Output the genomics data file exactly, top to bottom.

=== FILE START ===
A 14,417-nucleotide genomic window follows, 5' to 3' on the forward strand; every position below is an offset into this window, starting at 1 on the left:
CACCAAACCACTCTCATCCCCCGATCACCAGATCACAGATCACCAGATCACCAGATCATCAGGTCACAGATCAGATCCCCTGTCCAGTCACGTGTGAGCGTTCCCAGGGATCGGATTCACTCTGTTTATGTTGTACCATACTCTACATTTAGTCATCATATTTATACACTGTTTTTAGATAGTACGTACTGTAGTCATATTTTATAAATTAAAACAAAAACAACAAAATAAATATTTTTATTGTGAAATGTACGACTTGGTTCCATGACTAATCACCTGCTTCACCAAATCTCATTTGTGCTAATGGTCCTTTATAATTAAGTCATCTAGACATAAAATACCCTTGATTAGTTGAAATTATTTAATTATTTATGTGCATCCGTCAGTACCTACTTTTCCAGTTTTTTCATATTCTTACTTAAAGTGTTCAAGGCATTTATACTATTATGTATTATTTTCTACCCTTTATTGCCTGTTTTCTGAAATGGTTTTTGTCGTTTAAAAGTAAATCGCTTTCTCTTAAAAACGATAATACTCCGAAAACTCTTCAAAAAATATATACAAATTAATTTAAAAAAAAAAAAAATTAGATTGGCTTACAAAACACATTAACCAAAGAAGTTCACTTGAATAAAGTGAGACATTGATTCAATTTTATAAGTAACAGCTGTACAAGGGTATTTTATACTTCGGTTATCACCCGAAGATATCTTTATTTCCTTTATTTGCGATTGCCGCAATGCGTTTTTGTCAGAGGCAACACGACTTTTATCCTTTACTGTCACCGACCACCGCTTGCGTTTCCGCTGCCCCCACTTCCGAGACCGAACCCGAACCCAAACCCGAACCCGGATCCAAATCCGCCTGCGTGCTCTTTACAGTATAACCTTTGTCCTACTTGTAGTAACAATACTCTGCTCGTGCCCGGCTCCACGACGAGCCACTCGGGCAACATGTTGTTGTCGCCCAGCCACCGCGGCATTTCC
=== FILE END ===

A 14,417-nucleotide genomic window follows, 5' to 3' on the forward strand; every position below is an offset into this window, starting at 1 on the left:
CACCAAACCACTCTCATCCCCCGATCACCAGATCACAGATCACCAGATCACCAGATCATCAGGTCACAGATCAGATCCCCTGTCCAGTCACGTGTGAGCGTTCCCAGGGATCGGATTCACTCTGTTTATGTTGTACCATACTCTACATTTAGTCATCATATTTATACACTGTTTTTAGATAGTACGTACTGTAGTCATATTTTATAAATTAAAACAAAAACAACAAAATAAATATTTTTATTGTGAAATGTACGACTTGGTTCCATGACTAATCACCTGCTTCACCAAATCTCATTTGTGCTAATGGTCCTTTATAATTAAGTCATCTAGACATAAAATACCCTTGATTAGTTGAAATTATTTAATTATTTATGTGCATCCGTCAGTACCTACTTTTCCAGTTTTTTCATATTCTTACTTAAAGTGTTCAAGGCATTTATACTATTATGTATTATTTTCTACCCTTTATTGCCTGTTTTCTGAAATGGTTTTTGTCGTTTAAAAGTAAATCGCTTTCTCTTAAAAACGATAATACTCCGAAAACTCTTCAAAAAATATATACAAATTAATTTAAAAAAAAAAAAAATTAGATTGGCTTACAAAACACATTAACCAAAGAAGTTCACTTGAATAAAGTGAGACATTGATTCAATTTTATAAGTAACAGCTGTACAAGGGTATTTTATACTTCGGTTATCACCCGAAGATATCTTTATTTCCTTTATTTGCGATTGCCGCAATGCGTTTTTGTCAGAGGCAACACGACTTTTATCCTTTACTGTCACCGACCACCGCTTGCGTTTCCGCTGCCCCCACTTCCGAGACCGAACCCGAACCCAAACCCGAACCCGGATCCAAATCCGCCTGCGTGCTCTTTACAGTATAACCTTTGTCCTACTTGTAGTAACAATACTCTGCTCGTGCCCGGCTCCACGACGAGCCACTCGGGCAACATGTTGTTGTCGCCCAGCCACCGCGGCATTTCC